Copies of editions of the French satirical magazine Charlie Hebdo have received bids of up to £1,000 on eBay, a day after its offices were attacked by gunmen.
At least 11 listings showing the most recent issue of the magazine have also appeared on the online auction site, with one on sale in the UK for £500.
The 7 January cover features novelist Michel Houellebecq smoking a cigarette with the caption “In 2022, I observe Ramadan.”
Houellebecq had defended criticism over his novel Submission (Soumission), released on the same day as the attack, which imagined a Muslim-run France and was accused of inciting Islamophobia.
In 2012, the Charlie Hebdo magazine published a deeply controversial cartoon depicting the Prophet Mohamed in a wheelchair being pushed by a Jewish orthodox man. A copy of this one has received bids on eBay for over £1,000.
Another copy of the latest edition in France appears to have been sold for £120.
Copies of another controversial 2006 issue showing a caricature of the Prophet Mohamed weeping in anger at fundamentalist followers have also gone on sale, with one apparently selling for £120.
This issue was particularly divisive as it included a series of caricatures of the Prophet Mohamed that had originally been published by the Danish newspaper Jyllands-Posten.
Twelve people were killed in the attack on the Charlie Hebdo offices. Eight journalists, a security guard and two police officers were among those shot dead. Four others were seriously injured.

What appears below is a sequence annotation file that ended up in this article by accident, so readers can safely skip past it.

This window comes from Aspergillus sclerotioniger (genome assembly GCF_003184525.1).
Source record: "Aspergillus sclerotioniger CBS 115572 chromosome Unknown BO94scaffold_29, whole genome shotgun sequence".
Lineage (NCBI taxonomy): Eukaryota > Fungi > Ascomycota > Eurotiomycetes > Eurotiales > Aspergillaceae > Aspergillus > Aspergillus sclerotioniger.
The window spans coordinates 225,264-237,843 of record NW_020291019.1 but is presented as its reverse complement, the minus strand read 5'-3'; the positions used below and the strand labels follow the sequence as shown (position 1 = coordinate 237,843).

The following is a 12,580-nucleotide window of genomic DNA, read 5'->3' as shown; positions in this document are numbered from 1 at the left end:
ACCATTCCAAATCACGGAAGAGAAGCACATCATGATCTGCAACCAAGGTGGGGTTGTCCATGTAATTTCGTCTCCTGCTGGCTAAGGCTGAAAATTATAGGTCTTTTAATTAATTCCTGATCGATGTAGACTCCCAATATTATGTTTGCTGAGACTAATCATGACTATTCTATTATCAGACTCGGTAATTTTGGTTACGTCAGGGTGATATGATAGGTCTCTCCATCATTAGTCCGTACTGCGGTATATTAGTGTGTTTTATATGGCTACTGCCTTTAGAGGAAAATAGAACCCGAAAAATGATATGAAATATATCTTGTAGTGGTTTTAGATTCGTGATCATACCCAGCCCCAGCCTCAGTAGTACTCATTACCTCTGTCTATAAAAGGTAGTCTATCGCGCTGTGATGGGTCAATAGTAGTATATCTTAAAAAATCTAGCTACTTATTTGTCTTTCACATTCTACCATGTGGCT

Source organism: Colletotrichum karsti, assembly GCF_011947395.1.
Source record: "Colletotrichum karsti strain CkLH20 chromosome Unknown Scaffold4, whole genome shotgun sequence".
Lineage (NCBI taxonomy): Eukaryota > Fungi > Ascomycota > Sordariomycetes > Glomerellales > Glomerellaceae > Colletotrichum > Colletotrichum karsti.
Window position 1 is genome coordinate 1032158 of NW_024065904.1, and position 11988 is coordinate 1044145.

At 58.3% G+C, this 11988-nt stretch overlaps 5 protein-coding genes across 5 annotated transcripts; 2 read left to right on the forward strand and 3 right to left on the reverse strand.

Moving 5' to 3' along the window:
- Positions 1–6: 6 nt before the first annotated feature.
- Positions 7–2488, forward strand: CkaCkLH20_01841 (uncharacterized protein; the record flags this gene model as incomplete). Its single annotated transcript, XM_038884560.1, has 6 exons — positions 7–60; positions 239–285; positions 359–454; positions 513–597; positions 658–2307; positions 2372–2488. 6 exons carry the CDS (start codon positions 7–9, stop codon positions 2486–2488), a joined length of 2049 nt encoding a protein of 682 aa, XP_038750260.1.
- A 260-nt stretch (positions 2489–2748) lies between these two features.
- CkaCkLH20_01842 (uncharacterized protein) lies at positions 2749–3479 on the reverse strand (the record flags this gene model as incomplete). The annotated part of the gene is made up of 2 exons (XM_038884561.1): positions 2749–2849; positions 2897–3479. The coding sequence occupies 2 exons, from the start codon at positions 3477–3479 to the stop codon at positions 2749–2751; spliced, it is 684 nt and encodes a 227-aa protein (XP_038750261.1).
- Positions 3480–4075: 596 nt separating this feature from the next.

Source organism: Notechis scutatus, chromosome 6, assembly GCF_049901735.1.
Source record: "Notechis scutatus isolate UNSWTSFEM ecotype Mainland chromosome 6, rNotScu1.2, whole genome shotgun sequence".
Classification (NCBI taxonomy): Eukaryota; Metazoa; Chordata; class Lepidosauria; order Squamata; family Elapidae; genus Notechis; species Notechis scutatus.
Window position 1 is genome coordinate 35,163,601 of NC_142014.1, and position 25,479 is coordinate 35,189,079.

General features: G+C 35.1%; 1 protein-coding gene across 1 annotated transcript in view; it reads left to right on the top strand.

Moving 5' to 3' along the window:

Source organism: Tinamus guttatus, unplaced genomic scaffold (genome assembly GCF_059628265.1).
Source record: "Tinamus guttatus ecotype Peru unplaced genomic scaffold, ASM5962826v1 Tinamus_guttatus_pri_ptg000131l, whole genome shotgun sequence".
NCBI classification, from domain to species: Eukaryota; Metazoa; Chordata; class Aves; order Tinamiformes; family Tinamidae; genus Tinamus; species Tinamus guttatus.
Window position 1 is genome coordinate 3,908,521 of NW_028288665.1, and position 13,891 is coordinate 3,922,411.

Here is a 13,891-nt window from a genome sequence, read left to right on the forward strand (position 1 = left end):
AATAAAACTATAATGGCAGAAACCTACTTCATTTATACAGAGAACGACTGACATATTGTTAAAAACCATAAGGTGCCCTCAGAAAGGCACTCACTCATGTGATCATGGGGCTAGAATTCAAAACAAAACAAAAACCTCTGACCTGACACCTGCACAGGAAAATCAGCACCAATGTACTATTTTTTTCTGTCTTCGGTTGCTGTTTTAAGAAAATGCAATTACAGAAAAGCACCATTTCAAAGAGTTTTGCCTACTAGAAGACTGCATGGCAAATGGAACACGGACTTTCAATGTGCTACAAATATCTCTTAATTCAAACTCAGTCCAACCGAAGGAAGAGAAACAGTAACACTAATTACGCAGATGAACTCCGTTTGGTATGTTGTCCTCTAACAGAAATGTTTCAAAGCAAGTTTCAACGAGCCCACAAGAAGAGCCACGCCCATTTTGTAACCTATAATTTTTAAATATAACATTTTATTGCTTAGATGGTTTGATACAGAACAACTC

The gunmen were heard shouting “Allahu Akbar” - God is great - as they stormed the office before opening fire in an editorial meeting.
EBay offered its "deepest condolences" to the people of France following the attack. A spokesperson told The Independent: "eBay is an open market place that does not impose restrictions around the price of items for sale, but reserves the right to remove from its site any listing that is against the principles and values of ebay’s community.
"EBay’s teams will continue to monitor for any listings related to this tragedy to ensure they comply with our policies.”
On Thursday, French president Francois Hollande ordered flags at half-mast and a moment of silence to honour the victims of the shooting. The bells rang out at Paris's Notre Dame Cathedral and public transport came to a standstill during the standstill as the silence was observed.
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